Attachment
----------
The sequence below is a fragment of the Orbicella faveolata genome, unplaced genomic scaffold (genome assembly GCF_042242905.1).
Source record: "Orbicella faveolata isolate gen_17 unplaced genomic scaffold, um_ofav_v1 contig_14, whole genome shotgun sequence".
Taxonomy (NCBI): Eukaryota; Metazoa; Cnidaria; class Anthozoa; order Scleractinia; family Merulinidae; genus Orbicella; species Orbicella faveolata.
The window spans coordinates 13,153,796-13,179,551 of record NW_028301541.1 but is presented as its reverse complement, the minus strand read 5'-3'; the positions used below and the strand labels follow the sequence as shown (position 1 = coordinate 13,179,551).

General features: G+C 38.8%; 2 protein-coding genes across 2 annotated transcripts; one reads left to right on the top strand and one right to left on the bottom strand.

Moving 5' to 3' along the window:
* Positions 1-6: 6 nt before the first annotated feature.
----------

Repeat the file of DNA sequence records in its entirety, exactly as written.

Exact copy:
The sequence below is a fragment of the Orbicella faveolata genome, unplaced genomic scaffold (genome assembly GCF_042242905.1).
Source record: "Orbicella faveolata isolate gen_17 unplaced genomic scaffold, um_ofav_v1 contig_14, whole genome shotgun sequence".
Taxonomy (NCBI): Eukaryota; Metazoa; Cnidaria; class Anthozoa; order Scleractinia; family Merulinidae; genus Orbicella; species Orbicella faveolata.
The window spans coordinates 13,153,796-13,179,551 of record NW_028301541.1 but is presented as its reverse complement, the minus strand read 5'-3'; the positions used below and the strand labels follow the sequence as shown (position 1 = coordinate 13,179,551).

General features: G+C 38.8%; 2 protein-coding genes across 2 annotated transcripts; one reads left to right on the top strand and one right to left on the bottom strand.

Moving 5' to 3' along the window:
* Positions 1-6: 6 nt before the first annotated feature.